Slumdog, Bas!


My Bollywood loving fans-ji. I think you’ll appreciate this funny podcast from BBC Radio’s Adil Ray regarding what he’s experiencing from the Slumdog Millionaire Academy Award’s win fallout, not to mention the SAG and Golden Globe awards as well. It’s a slumfest! As a Bollywood fan I bet you’re experiencing Slumdog fallout too. Mahesh Manjrekar and Anil Kapoor are both interviewed in this clip and are a lot of fun to hear. Anil-ji speaks of his mustache and stubble being his only real contribution to the Indian Film Industry.



Adil becomes a Slumdog Millionaire expert and tracks down actors Mahesh Manjrekar and Anil Kapoor from the film. Pablo from Love Bollywood gets the wind up treatment and even Akon gets in on the Slumdog action. (podcast)

Remember fans, we were on the Indian bandwagon first. :D I suppose I can’t say that, since it makes me sound like a jerk, but you’ll understand, right? How many people come up to you at work or out and about, knowing you like Bollywood and say, Now YOU must have seen Slumdog Millionaire? This is what I want to say:

Hey but it’s not really Bollywood. It’s only taking the best ingredients of Bollywood and that’s why you like it hai! If you liked Anil in that you’d love him in a real Bollywood film. What about those 2 littlest ones from the slums? Yeah Fox or whoever is going to pay for school and apartments of the wee slumdogs and family, but then will people in their home be kidnapped and held ransom for $? Will those tikes seeing Disney Land warp them? I mean to see Disney Land and then get dropped back into Mumbai, everyone knowing you’re a star now…won’t they be continually harassed for money, even though they’re like 5 or 6? And A.R. Rahman is fantastic, but he’s done so much more and so many songs I like so much more! I mean that sound track to Bombay is so beautiful. Jai Ho is cool, but I mean come on, he’s so much more! Rahman himself even says that’s not his best work in THIS ARTICLE. And did you know when A.R. Rahman got his award and quoted and Indian movie saying Ma mere pas hai , that it was from Deewaar ? (Thanks theBollywoodFan for letting me know what movie it was from in his post HERE.) I mean if you wanna see real Bollywood, you ought see Deewaar! Plus the dancing at the end was OK, but I thought it was sort of making fun of Bollywood. I wanted to see more gusto in the dancing! And Irfan Khan! Did you even notice how HOT he is? And, and, and…

I don’t say that though, I only smile an say stuff like, “Yeah it was great!” Sometimes I manage to work in, “Well if you liked that then you’d love real Bollywood films.” Yet then I hear, “But isn’t that Bollywood?”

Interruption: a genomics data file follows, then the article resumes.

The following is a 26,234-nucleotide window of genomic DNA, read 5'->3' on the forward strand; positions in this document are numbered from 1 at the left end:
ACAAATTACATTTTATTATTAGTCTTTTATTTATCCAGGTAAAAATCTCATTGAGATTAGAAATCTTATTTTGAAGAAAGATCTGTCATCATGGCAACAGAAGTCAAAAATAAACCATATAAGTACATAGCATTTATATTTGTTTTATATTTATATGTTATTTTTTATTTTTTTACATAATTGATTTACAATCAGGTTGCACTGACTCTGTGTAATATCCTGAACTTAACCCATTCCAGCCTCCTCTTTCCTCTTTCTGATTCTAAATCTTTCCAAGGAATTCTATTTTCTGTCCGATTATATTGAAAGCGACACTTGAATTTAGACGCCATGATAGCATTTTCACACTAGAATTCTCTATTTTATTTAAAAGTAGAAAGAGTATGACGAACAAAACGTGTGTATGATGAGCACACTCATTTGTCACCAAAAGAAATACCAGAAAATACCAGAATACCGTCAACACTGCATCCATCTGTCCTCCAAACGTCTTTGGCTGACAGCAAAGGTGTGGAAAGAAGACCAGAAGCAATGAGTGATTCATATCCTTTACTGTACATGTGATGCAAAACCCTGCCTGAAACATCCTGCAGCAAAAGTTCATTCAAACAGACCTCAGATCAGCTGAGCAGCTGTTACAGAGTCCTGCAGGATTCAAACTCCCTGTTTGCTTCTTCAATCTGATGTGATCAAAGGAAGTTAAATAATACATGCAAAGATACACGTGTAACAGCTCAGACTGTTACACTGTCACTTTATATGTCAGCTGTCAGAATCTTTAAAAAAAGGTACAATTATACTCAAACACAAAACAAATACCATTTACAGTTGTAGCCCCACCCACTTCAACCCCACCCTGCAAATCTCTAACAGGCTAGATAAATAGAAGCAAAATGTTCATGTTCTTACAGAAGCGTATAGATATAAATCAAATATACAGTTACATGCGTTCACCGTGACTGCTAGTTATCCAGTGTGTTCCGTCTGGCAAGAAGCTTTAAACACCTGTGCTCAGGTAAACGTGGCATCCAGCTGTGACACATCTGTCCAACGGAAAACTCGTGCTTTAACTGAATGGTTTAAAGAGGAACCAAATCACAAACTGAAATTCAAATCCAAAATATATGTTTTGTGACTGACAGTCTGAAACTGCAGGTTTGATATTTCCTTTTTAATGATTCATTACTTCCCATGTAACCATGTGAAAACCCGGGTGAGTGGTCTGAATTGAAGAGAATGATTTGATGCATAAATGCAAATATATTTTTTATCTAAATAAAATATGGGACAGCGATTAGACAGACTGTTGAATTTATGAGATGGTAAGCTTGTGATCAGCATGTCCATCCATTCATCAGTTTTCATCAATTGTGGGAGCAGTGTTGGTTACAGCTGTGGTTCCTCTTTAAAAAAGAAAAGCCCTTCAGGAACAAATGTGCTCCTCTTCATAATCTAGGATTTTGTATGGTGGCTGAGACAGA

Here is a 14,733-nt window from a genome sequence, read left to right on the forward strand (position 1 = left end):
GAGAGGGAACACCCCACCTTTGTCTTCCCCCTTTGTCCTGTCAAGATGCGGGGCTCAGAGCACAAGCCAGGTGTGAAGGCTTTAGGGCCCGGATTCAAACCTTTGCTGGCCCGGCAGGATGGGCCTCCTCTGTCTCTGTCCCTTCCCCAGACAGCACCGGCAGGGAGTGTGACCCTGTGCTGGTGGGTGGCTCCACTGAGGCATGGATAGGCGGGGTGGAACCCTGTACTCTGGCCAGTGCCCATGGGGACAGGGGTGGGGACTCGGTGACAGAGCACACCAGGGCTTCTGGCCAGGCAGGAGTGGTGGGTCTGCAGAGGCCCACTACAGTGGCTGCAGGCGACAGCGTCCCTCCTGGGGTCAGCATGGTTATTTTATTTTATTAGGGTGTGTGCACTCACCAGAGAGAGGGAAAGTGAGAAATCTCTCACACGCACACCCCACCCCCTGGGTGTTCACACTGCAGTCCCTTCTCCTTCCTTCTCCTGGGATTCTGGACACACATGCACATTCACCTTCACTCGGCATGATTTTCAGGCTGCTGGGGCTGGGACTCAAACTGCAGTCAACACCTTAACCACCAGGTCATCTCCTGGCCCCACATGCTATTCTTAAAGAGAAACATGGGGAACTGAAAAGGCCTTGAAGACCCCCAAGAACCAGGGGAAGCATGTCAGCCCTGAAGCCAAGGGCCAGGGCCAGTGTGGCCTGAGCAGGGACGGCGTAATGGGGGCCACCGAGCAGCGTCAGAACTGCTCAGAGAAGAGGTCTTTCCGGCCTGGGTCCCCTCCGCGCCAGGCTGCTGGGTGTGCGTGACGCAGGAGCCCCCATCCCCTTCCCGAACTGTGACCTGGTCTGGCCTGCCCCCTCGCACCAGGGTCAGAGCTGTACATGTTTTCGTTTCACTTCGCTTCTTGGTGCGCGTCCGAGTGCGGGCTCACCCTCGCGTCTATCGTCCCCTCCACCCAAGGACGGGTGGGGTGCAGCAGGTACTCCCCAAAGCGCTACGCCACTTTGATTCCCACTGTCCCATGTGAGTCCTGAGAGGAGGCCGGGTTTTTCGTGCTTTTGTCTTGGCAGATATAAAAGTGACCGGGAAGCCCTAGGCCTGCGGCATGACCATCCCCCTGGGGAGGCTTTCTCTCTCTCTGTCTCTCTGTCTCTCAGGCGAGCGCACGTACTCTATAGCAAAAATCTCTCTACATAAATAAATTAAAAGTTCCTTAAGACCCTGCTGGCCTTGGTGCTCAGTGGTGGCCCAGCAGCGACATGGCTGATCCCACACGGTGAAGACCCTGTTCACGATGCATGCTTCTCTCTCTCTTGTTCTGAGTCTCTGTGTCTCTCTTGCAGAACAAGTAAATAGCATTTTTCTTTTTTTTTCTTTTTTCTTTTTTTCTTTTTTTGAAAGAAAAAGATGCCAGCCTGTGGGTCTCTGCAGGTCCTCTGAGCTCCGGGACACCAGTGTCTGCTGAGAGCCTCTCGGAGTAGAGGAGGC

On a more positive note, I predict that Bollywood will soon no longer be highlighted in spell check with the popularity of Slumdog, even though it’s not Bollywood.

Watch a bit of Irrfan and Anil HERE.


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20 thoughts on “Slumdog, Bas!

  1. Oh My god! You have no Idea how much this Slumdog Millionaire thing is driving me crazy. I was an o.k. film but not an 8 academy awards great film. Oh god, what is the world coming too? I have no clue why people like it so much, the music isin’t that good. A. R. Rahman has done so much better. And would it have won if the director would have been indian? Of course not! It would maybe have been nominated for best foreign film but that’s it. Anyway, I share your pain. Yes , I know people think this is Bollywood. One girl even asked me : “I didin’t know Bollywood films had dancing in them”? What? Anyway, I will stop or I will go crazy.

  2. Stella_ji!
    I know! I agree with you. I wasn’t even going to write this post, but I needed to get it out of my system. :) I liked Danny Boyle’s Millions better, but that’s just me. I’d written a post on the film back in November talking about how it took some of the best ingredients of BW, but it’s not Bollywood. I bet it’s driving Bollywood pagal hai! Where is that girl who said that to you about the dancing? She needs a tight slap to the face. Bring her to me!

  3. Thats exactly what’s happening w/ me”I only smile an say stuff like, “Yeah it was great!”
    its making me do the opposite thing- watch 70s-80s masala which is nothing like slumdog :)

  4. shweta-ji
    We are not alone! Exactly! And listen to this podcast I linked if you haven’t already. I love Adil’s and Anil’s sentiments. They are hilarious. I especially like Adil putting on the accent very think on that prank call and claiming to have tickets to a filmfare event and lamenting over Hrithik’s attitude, and dropping info. about Priyanka’s party and how Abishek’s going to with for Dostana, “but really shouldn’t.” Love it! And all the stuff on Akon too!